(of the Criminal Justice System)
by Diane Yee
My first instinct is always to keep our kids out of the hands of the criminal justice system if at all possible. If the system was tuned in to FAS/E, and if it could mete out consequences that were appropriate, instructive, and merciful, then I would have a different opinion because I think logical consequences work. However, since that is definitely not the case, I say do whatever it takes to get your son OUT of that system.
Having said that, I will also say that my son did learn a lesson from his brush with the law. He shoplifted sandwiches from a grocery store (1996). He purposely did it right in front of some store personnel who had rudely evicted him and his friend three weeks earlier (at 3 AM) when they had been doing nothing wrong. My son wanted these guys to see him stealing. It was his idea of "revenge."
Three store employees chased my son out of the store, across the parking lot (where my son dropped the sandwiches), across a street, and into an alley. My son turned to face them. He held up his 3" blade pocket knife and said, "Leave me alone! What do you want? I've given you back your stuff!" He never swiped out with the knife, nor verbally threatened to hurt anyone with it. The employees surrounded him. My son put his arms out to his sides, palms up, and surrendered. One employee took the knife from my son's hand. One grabbed him by the hair and forced him, face-down, into the gravel of the alley. Then, he bashed my son's face into the gravel five times. The third guy kicked him repeatedly in the back and ribs. All this, and he hadn't even resisted.
My son was arrested and charged with *Armed Robbery*. The prosecutor wanted to put him in prison for eight years.
Our first lawyer took about $6K and did nothing. I fired him. Our second lawyer suggested doing one squirrely defense after another. What I wanted to use for the defense was that my son has FAS and, therefore, lacks good judgment. The lawyer said "More than half the people in prison are mentally ill. Mental illness is not a good defense."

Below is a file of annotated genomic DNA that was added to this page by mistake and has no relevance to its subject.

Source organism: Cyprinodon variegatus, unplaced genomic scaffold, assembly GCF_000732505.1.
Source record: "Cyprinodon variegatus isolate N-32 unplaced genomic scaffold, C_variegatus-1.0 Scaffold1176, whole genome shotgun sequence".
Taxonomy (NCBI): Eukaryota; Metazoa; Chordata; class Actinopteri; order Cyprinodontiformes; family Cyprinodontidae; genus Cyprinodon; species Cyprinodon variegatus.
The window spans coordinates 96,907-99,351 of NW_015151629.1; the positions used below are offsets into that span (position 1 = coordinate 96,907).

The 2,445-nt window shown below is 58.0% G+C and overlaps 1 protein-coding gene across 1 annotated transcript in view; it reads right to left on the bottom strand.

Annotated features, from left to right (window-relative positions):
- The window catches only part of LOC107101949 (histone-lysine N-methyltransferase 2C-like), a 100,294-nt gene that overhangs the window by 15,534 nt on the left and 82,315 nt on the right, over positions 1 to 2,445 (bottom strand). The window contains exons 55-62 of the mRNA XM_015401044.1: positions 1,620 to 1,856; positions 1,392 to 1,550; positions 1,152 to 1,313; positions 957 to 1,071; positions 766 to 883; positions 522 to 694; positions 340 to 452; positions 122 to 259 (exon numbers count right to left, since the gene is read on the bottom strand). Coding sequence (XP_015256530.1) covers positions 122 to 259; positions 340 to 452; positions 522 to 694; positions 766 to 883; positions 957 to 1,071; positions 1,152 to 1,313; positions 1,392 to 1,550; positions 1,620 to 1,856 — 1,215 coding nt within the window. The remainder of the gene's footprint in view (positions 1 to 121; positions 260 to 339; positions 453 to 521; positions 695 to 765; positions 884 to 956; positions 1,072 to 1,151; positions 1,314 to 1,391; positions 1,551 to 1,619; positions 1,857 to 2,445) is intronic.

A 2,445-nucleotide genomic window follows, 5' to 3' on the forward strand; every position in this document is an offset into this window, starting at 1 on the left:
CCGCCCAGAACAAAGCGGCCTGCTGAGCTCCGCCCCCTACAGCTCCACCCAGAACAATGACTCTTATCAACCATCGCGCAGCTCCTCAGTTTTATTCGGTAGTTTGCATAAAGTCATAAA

I told him that we were going to use the FAS defense because it was the truth, and the truth carries its own power. I built my son's defense over a nine-month period. I had character references from everyrone who had ever known him -- every friend, every parent, every doctor, therapist, counselor, specialist, every everyone. The University of Washington Fetal Alcohol & Drug Unit (FADU), which had diagnosed and worked with my son, provided tremendous support, everything from writing a letter about him to showing up in court for sentencing. Robin LaDue wrote a letter too. And, we had the most wonderful pre-sentencing probation officer in WA state, who tied this whole package, with its many disparate elements, together, and he added his own recommendations. (For handing this package to the judge, Lawyer #2 received $20,000.)
I was so nauseated with fear as I drove my son to the court for his sentencing hearing that the thought of fleeing the state with him crossed my mind. Very, very fortunately, my son was given two years of probation and about 200 hours of community service. The sentence might as well have been mine too because I was involved in every part of it. I drove my son to his appointments with his probation officer. Over and over again, I fought like crazy for the probation officer to come forth with community service assignments. (You wouldn't *believe* how difficult it was to find places to do community service.) I took my son to every worksite and I picked him up. I kept track of all his records, his hours, and his appointments. No FAS/E person would have been able, on their own, to keep on top of all the requirements for "getting through the system."